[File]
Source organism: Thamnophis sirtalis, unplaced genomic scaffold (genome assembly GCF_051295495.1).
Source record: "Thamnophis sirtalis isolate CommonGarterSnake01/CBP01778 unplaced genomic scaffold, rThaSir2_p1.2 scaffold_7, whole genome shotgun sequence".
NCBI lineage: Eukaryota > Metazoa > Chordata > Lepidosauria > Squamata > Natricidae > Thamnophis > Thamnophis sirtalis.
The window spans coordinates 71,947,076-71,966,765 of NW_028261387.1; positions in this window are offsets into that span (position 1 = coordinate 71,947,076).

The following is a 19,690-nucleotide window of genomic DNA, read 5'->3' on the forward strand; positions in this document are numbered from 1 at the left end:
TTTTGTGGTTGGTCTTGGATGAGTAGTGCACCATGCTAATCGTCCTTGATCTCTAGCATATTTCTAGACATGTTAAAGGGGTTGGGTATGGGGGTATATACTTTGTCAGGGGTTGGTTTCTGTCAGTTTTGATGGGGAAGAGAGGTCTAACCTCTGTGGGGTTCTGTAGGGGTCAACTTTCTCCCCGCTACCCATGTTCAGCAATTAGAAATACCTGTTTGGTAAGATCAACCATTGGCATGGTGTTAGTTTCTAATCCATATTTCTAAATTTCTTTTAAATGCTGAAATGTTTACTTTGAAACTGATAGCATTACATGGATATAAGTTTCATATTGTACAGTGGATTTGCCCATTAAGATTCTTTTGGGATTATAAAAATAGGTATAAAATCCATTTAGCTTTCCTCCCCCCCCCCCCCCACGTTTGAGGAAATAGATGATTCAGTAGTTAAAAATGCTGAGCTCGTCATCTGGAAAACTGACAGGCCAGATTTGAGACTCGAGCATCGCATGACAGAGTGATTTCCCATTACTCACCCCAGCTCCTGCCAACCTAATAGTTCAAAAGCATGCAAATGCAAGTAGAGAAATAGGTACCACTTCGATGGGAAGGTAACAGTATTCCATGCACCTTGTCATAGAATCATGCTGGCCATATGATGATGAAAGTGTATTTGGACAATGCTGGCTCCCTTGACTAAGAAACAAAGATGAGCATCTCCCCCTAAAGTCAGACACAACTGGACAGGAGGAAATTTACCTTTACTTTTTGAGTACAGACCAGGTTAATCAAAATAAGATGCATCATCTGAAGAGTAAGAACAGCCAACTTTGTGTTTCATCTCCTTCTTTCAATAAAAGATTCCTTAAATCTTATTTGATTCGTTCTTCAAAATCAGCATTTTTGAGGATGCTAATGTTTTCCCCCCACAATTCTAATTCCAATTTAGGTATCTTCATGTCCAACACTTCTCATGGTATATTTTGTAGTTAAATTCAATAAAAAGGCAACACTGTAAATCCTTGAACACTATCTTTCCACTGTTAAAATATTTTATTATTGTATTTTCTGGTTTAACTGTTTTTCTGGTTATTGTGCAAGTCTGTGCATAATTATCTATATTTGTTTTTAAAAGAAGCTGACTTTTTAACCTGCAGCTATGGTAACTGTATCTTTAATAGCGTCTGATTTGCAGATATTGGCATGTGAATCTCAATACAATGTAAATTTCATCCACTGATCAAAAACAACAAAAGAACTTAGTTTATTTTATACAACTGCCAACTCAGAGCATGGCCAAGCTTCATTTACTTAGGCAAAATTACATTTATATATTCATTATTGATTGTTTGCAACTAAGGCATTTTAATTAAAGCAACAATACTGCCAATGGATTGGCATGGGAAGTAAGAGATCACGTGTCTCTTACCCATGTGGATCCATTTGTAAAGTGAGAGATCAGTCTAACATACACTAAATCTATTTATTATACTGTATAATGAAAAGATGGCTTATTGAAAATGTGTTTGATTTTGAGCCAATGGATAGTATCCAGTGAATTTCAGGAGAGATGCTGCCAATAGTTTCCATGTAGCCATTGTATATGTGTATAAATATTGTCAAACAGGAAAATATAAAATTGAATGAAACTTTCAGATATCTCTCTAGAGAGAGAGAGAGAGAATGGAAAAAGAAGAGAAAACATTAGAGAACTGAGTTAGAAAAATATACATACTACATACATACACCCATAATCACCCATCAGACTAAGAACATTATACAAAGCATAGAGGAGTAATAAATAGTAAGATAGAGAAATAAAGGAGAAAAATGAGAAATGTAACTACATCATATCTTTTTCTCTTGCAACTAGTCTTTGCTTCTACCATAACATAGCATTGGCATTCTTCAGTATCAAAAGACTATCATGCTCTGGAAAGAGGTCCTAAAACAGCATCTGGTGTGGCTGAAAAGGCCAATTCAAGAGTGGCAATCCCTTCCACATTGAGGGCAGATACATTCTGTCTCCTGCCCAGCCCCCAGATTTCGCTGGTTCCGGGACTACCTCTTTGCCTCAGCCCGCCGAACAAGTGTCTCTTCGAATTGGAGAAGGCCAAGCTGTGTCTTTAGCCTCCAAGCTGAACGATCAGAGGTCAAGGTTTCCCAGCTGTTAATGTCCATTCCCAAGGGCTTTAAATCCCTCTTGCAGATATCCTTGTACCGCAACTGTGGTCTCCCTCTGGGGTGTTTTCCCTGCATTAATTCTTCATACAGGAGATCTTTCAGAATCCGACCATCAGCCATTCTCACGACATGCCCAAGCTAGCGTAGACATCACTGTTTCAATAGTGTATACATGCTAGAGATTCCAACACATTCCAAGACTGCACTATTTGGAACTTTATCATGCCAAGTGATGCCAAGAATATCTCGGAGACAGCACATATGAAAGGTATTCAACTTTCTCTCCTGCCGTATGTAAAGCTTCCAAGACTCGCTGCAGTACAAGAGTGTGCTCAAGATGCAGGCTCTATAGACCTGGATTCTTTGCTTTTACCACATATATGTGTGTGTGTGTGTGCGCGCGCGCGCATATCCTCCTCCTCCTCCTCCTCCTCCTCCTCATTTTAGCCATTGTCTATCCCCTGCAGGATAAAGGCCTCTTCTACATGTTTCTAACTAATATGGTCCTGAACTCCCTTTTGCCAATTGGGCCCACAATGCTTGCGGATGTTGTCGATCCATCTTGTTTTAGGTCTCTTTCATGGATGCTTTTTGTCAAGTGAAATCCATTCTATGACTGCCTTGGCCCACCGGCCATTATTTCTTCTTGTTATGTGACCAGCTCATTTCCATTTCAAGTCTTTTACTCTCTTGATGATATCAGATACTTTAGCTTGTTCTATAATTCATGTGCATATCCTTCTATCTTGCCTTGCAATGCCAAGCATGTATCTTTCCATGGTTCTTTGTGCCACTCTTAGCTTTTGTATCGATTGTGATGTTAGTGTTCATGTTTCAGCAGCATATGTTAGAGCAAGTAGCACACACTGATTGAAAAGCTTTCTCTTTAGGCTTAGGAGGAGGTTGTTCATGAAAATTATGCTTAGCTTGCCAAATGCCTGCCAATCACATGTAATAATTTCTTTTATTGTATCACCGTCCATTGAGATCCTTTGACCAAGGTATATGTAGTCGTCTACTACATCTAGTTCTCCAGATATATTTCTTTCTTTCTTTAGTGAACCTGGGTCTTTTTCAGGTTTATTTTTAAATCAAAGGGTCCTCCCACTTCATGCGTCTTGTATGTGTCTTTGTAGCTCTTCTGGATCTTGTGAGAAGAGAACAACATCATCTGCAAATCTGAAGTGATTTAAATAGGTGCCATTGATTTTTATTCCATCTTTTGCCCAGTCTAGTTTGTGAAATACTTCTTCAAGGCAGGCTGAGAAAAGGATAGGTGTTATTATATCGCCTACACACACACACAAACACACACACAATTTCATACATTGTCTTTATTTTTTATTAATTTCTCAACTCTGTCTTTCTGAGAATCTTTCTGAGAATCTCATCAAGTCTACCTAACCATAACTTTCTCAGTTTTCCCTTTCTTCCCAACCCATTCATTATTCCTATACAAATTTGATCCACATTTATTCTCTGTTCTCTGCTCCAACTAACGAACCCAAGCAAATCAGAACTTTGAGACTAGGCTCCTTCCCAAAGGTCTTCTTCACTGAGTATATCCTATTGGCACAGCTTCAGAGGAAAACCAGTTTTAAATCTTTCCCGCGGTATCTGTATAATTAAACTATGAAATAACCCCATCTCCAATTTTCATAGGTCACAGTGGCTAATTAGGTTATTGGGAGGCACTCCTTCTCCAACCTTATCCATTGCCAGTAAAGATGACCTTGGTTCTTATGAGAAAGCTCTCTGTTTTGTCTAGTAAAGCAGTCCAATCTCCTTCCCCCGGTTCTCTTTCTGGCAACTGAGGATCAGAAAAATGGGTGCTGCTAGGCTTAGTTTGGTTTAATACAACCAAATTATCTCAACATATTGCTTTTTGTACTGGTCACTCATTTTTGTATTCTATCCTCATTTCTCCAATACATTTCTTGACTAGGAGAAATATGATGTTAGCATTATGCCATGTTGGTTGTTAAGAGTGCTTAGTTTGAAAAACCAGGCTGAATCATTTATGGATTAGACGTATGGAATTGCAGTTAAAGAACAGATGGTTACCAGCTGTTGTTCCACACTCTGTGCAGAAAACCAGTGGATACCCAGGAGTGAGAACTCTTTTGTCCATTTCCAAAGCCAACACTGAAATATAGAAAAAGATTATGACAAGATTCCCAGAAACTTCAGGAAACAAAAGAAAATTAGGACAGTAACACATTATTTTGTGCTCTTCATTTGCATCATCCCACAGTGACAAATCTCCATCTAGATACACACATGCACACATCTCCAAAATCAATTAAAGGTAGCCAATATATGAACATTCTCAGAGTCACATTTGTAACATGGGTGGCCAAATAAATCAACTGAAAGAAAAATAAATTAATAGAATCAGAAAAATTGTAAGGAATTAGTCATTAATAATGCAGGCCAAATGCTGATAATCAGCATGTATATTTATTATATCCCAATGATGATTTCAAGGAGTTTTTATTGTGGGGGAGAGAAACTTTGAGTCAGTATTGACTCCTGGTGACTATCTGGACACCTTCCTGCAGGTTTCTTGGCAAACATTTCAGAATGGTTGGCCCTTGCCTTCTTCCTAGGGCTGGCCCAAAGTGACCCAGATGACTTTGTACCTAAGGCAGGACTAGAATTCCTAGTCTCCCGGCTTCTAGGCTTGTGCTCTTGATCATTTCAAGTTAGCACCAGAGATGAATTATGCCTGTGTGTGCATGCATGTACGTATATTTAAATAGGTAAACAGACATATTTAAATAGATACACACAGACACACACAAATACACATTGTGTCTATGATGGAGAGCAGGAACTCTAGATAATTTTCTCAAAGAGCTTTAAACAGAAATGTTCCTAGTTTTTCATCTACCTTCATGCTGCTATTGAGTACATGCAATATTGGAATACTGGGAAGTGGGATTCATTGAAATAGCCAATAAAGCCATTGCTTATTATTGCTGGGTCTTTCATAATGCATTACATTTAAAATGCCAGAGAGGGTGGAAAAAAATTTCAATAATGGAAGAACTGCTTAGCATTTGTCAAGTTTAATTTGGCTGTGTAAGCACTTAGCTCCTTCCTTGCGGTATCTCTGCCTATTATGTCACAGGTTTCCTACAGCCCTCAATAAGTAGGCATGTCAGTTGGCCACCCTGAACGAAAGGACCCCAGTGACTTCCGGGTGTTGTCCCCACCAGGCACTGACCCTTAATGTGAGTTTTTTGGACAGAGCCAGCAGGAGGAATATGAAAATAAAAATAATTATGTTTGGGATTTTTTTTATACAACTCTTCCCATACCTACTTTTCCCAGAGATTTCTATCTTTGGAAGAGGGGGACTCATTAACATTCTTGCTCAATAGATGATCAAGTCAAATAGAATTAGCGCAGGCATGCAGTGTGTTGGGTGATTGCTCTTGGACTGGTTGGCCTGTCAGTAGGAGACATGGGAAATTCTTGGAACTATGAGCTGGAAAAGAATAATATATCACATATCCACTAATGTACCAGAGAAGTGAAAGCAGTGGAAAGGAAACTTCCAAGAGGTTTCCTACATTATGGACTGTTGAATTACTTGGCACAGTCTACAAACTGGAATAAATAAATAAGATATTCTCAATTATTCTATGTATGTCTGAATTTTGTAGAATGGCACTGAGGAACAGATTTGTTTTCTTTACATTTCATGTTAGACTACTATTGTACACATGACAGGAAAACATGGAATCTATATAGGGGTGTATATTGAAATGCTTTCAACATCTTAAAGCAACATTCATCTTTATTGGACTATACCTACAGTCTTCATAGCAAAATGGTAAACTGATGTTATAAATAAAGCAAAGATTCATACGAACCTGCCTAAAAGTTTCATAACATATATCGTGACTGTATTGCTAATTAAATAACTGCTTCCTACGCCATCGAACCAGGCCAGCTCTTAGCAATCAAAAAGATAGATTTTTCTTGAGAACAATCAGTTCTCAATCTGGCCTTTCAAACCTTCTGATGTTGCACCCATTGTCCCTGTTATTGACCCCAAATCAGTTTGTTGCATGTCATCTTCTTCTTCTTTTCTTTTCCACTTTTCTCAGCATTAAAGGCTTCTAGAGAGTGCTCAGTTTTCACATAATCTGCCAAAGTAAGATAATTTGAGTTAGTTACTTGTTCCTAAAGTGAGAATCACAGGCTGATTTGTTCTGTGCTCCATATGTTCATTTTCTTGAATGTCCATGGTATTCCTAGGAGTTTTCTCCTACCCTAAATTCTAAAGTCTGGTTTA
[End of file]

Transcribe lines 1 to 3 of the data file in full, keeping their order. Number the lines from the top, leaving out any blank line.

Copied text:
Source organism: Thamnophis sirtalis, unplaced genomic scaffold (genome assembly GCF_051295495.1).
Source record: "Thamnophis sirtalis isolate CommonGarterSnake01/CBP01778 unplaced genomic scaffold, rThaSir2_p1.2 scaffold_7, whole genome shotgun sequence".
NCBI lineage: Eukaryota > Metazoa > Chordata > Lepidosauria > Squamata > Natricidae > Thamnophis > Thamnophis sirtalis.